And we couldn’t be more excited! In fact, we are already working on two sites to launch early 2016 in Drupal 8.
Eight reasons why Drupal 8 rocks!
- Mobile in its DNA
- Multilingual Capabilities
- New Configuration Management
- Accessibility Integration
- A Better User Experience
- Built-In Web Services
- Effortless Authoring
- Fun and Fast Theming
So guess what Drupal 6 sites… it really is TIME to update!
“Drupal 6 core and modules will transition to unsupported status three months after Drupal 8 is released. “Unsupported status” means the community will not be providing support or patches in the same way we do now. Continuing to support Drupal 6 would be difficult for many reasons, including a lack of automated test coverage, the requirement for rigorous manual release testing, the slow-down it introduces in the release of security fixes for the vast majority of Drupal users (on version 7+), and the general shift of volunteers in the community moving their attention onto Drupal 8 development.
This gives Drupal 6 users a few options:
1) Upgrade to Drupal 7 any time between now and 3 months after Drupal 8.0.0 is released. Drupal 7 releases undergo almost 40,000 automated tests, and Drupal 7 will be fully supported at least until Drupal 9 comes out. Given the past history, the release of Drupal 9 is likely to be around 2018.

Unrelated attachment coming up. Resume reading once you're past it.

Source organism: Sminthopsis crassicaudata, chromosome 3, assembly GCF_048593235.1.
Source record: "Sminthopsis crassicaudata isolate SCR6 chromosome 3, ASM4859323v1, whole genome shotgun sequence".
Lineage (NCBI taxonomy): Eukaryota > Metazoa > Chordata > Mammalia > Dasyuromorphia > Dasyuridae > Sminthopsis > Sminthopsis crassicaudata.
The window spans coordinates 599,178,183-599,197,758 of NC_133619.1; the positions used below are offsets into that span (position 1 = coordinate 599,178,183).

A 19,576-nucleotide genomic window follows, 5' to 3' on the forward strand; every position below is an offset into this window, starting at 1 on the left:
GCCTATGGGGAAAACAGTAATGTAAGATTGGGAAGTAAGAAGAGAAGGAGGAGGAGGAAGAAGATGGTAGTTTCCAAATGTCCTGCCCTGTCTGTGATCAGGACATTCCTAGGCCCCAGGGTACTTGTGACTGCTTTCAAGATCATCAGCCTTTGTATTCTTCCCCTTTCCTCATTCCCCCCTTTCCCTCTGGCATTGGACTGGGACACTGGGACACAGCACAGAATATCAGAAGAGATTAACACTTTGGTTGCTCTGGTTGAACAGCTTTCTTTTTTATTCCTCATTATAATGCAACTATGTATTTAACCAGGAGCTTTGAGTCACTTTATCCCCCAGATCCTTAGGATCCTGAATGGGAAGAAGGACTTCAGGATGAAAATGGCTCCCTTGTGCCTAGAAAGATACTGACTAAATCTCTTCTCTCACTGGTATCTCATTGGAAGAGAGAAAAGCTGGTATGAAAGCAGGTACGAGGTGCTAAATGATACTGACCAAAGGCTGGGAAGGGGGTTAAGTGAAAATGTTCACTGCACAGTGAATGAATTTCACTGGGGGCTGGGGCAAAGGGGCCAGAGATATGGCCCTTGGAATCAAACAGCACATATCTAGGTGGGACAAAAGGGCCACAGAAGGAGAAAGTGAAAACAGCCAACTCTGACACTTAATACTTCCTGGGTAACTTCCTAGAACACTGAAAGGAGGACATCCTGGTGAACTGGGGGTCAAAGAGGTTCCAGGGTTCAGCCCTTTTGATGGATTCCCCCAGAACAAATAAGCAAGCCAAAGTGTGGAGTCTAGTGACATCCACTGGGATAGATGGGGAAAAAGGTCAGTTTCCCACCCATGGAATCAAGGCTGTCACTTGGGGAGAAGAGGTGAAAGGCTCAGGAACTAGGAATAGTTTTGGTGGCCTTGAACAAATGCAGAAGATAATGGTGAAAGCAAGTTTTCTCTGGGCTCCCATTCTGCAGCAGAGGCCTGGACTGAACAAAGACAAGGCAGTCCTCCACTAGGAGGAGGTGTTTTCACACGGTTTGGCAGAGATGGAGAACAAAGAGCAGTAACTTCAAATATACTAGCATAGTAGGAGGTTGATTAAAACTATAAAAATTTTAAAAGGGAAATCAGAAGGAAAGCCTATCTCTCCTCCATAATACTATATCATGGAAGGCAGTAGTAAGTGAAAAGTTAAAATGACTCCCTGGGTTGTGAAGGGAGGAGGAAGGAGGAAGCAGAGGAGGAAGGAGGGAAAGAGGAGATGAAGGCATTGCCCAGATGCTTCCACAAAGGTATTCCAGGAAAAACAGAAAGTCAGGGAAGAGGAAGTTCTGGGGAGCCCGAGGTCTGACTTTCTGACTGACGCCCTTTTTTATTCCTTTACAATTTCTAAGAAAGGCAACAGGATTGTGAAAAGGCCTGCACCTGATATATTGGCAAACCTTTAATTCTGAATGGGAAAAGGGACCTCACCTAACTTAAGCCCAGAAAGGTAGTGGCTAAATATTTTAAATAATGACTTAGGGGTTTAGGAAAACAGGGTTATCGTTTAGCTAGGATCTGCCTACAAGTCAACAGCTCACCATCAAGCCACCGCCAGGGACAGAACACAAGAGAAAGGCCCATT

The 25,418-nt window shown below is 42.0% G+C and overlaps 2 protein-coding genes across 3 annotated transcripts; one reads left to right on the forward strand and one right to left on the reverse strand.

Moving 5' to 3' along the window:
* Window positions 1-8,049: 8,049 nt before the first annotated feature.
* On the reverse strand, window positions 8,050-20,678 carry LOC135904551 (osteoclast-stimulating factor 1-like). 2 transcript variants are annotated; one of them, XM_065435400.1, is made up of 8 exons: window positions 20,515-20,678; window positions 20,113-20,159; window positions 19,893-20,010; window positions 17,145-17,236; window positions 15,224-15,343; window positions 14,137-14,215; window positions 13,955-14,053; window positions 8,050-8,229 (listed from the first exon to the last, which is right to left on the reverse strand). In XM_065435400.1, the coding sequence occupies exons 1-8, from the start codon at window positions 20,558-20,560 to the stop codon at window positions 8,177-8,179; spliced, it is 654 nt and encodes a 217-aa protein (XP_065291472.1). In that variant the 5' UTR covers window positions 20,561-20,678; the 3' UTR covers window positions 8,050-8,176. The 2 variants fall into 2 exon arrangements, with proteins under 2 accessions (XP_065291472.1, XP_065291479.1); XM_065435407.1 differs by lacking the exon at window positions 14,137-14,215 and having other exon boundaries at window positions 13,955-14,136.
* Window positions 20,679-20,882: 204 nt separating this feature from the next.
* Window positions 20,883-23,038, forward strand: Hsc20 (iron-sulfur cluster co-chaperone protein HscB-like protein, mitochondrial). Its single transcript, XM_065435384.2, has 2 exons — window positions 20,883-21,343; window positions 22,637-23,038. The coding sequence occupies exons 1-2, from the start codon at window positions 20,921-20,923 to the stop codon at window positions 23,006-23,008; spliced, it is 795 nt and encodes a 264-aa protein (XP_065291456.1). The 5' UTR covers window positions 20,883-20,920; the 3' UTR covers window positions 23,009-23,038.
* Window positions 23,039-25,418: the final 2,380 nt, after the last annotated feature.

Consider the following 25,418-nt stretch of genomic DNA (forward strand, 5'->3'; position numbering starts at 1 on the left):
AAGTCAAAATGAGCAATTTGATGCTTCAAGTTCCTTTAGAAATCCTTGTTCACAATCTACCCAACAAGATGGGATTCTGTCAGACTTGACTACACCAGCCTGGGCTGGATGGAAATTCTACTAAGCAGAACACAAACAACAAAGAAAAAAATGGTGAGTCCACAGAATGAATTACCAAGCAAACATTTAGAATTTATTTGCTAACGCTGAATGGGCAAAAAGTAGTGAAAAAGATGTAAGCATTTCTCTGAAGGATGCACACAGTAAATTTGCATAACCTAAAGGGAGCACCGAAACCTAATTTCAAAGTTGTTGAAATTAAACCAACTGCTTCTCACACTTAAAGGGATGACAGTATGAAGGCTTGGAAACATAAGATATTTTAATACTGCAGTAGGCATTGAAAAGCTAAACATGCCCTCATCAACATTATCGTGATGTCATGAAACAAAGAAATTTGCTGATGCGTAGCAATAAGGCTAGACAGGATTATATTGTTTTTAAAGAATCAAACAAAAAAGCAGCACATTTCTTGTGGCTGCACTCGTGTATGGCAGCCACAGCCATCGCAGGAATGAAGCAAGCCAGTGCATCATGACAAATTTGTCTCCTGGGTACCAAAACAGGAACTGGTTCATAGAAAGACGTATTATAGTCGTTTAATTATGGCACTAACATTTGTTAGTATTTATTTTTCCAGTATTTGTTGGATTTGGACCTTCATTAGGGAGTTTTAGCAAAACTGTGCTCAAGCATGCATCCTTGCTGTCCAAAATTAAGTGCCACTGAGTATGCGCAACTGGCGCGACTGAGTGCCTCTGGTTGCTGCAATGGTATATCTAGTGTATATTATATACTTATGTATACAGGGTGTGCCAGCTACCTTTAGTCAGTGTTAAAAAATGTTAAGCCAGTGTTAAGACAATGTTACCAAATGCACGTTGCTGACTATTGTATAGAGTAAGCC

2) Upgrade to Drupal 8 after it is released, but before Drupal 6 is not supported anymore. Fortunately, Migrate support for Drupal 6 to Drupal 8 is already in core, and there is Migrate UI, a contributed module. While not all contributed modules will be ready at the time Drupal 8 is released, Drupal 8’s migration path handles most of the critical site data via its CCK to Entities/Fields in Core migrations.
3) Find an organization that will provide extended support for Drupal 6. The Drupal Security Team will provide a method for companies and/or individuals to work together in the private security issue queue to continue developing updates, and will provide a reasonable amount of time for companies to provide patches to Drupal 6 security issues that also affect Drupal 7 or Drupal 8. The security team will coordinate access to issues for companies wishing to provide extended support for Drupal 6. However, the team will not explicitly review or test the patches (some team members may do this on their own). All code created by these vendors, would be released to the community.” (from Drupal.org)
Then, if you are ready for a remodel, give us a call and we can all say together “We want Drupal 8!”